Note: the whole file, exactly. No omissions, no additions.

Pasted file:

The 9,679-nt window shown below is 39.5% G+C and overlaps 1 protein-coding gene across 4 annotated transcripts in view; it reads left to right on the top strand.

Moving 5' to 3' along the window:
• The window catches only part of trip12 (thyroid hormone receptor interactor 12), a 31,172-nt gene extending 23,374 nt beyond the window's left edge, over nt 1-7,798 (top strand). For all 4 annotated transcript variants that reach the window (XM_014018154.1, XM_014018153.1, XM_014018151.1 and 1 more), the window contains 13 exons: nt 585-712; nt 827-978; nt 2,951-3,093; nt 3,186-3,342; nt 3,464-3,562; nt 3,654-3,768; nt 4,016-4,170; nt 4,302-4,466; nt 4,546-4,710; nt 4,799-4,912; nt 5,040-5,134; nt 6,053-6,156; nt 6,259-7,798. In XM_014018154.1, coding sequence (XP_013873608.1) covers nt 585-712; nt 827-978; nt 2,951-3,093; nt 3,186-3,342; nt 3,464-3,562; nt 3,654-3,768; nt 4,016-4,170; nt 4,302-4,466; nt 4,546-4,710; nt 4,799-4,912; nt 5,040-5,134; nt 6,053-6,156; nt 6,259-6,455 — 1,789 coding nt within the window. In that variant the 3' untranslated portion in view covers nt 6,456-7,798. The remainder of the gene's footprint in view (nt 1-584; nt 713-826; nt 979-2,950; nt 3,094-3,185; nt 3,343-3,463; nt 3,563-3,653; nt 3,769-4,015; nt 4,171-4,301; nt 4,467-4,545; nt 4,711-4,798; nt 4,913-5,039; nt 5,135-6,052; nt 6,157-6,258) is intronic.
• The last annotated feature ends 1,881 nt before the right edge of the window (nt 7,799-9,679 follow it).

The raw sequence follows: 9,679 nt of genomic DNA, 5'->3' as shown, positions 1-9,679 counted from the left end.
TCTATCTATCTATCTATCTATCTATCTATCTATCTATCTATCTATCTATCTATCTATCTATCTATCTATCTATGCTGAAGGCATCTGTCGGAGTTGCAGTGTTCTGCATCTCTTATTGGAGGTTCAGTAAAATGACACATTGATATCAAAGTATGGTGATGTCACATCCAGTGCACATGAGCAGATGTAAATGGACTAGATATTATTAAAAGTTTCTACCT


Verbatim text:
The 9,679-nt window shown below is 39.5% G+C and overlaps 1 protein-coding gene across 4 annotated transcripts in view; it reads left to right on the top strand.

Moving 5' to 3' along the window:
• The window catches only part of trip12 (thyroid hormone receptor interactor 12), a 31,172-nt gene extending 23,374 nt beyond the window's left edge, over nt 1-7,798 (top strand). For all 4 annotated transcript variants that reach the window (XM_014018154.1, XM_014018153.1, XM_014018151.1 and 1 more), the window contains 13 exons: nt 585-712; nt 827-978; nt 2,951-3,093; nt 3,186-3,342; nt 3,464-3,562; nt 3,654-3,768; nt 4,016-4,170; nt 4,302-4,466; nt 4,546-4,710; nt 4,799-4,912; nt 5,040-5,134; nt 6,053-6,156; nt 6,259-7,798. In XM_014018154.1, coding sequence (XP_013873608.1) covers nt 585-712; nt 827-978; nt 2,951-3,093; nt 3,186-3,342; nt 3,464-3,562; nt 3,654-3,768; nt 4,016-4,170; nt 4,302-4,466; nt 4,546-4,710; nt 4,799-4,912; nt 5,040-5,134; nt 6,053-6,156; nt 6,259-6,455 — 1,789 coding nt within the window. In that variant the 3' untranslated portion in view covers nt 6,456-7,798. The remainder of the gene's footprint in view (nt 1-584; nt 713-826; nt 979-2,950; nt 3,094-3,185; nt 3,343-3,463; nt 3,563-3,653; nt 3,769-4,015; nt 4,171-4,301; nt 4,467-4,545; nt 4,711-4,798; nt 4,913-5,039; nt 5,135-6,052; nt 6,157-6,258) is intronic.
• The last annotated feature ends 1,881 nt before the right edge of the window (nt 7,799-9,679 follow it).

The raw sequence follows: 9,679 nt of genomic DNA, 5'->3' as shown, positions 1-9,679 counted from the left end.
TCTATCTATCTATCTATCTATCTATCTATCTATCTATCTATCTATCTATCTATCTATCTATCTATCTATCTATGCTGAAGGCATCTGTCGGAGTTGCAGTGTTCTGCATCTCTTATTGGAGGTTCAGTAAAATGACACATTGATATCAAAGTATGGTGATGTCACATCCAGTGCACATGAGCAGATGTAAATGGACTAGATATTATTAAAAGTTTCTACCT